Last updated: Sep 4th, 2013

Public Transportation:

A SEPTA bus in a neighborhood with huge trees and ornate, old houses, approaching a sign that shows both a bus stop and a do-not-enter sign
SEPTA Bus, Philadelphia

Public transportation is any form of transportation that has fixed routes and is available to the public. The term usually includes government-run bus systems, as well as city-wide and regional train systems. It is debatable whether the term applies to private bus systems such as Greyhound, airlines, or national rail systems like Amtrak, but I usually would use the term to also apply to these systems.

I am a huge advocate of public transportation. Public transportation has many benefits:

How you can help

There are a number of ways you can become involved in public transportation:

When transit is slower and/or more expensive than cars

The most common complaint that I hear about public transportation is that it is slower and less flexible than car travel. Door-to-door trips often take longer, and sometimes require extensive walking on top of the time travelling. Occasionally, transit can even be more costly, especially when multiple people are travelling and the cost of multiple trips is weighed against carpooling.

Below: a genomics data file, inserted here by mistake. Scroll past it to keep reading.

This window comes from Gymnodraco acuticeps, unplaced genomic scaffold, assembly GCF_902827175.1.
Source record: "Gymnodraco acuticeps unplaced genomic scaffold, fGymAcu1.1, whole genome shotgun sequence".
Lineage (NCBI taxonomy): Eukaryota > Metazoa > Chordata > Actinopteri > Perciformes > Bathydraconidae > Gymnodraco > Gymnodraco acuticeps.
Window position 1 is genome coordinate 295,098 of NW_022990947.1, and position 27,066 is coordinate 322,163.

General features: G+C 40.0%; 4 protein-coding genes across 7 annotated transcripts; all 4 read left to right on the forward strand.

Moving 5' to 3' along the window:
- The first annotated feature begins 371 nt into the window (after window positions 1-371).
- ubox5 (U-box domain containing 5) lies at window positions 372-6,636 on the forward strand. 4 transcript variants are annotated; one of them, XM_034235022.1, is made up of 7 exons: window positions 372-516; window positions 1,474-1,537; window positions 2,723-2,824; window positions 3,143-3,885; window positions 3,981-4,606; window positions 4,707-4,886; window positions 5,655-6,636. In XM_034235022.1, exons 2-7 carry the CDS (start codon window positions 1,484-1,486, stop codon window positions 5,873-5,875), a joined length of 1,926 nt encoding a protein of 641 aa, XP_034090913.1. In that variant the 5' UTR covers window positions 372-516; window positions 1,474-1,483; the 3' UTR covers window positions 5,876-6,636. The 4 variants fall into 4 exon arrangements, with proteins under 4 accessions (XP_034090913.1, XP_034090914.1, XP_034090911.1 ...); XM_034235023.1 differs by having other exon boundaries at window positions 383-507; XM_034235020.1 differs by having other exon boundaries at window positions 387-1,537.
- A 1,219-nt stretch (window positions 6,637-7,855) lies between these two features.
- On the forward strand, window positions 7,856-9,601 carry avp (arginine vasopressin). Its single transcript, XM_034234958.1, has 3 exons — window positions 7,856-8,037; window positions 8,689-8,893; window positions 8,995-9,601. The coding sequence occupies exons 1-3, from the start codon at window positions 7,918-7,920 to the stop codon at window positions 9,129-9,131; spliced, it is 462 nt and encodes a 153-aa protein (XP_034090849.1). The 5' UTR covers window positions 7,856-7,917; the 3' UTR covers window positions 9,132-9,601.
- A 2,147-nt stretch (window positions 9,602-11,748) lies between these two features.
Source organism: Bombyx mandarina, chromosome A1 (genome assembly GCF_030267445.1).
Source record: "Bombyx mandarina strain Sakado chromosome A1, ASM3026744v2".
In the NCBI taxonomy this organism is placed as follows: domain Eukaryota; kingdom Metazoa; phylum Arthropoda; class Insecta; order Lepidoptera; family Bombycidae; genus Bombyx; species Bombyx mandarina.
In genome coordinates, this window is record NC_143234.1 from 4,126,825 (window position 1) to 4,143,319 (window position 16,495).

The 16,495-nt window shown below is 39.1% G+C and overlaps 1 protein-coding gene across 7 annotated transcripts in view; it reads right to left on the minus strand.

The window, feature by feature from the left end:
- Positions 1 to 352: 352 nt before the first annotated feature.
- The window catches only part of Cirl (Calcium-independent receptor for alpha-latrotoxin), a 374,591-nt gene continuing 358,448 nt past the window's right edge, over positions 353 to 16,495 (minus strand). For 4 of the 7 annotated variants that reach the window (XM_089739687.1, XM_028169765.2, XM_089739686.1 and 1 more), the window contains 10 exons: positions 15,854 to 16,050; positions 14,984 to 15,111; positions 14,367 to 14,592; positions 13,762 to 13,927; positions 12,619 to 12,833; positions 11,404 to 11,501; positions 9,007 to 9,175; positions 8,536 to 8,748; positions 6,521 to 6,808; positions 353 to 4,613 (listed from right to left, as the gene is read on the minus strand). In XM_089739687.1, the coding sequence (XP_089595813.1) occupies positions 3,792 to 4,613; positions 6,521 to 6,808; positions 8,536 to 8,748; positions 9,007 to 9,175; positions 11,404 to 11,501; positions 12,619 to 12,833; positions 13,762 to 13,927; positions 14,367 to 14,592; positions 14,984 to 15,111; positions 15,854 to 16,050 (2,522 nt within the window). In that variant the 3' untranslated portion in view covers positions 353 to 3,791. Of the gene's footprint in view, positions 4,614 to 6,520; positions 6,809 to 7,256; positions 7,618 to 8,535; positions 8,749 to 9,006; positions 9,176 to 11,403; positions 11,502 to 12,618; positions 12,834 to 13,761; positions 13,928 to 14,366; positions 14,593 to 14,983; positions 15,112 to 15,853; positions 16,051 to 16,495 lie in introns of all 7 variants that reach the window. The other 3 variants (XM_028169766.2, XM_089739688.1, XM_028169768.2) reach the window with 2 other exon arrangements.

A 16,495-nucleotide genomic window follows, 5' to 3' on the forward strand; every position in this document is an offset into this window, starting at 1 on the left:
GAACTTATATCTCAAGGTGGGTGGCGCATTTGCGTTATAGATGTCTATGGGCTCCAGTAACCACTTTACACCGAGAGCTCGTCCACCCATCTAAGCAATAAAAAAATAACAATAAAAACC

The main benefit though, to the individual, of public transit is one that is often overlooked: reduced stress. This benefit can be huge, in many cases offsetting the cost of time and money. Stress is one of the major factors that negatively impacts quality of life, and it impacts virtually every aspect of life. Stress causes decline in both physical and psychological health, and can place strain on relationships as well.

Time spent in a car as a driver is not only dead time, in that it cannot be used to do things like reading, writing in a journal, or using a laptop, but it also is time which takes its toll on the driver in terms of stress. Because transit alleviates this stress, it is often worth taking public transit even when it adds significant travel time and even when it is more expensive in terms of dollar costs.

Further Resources

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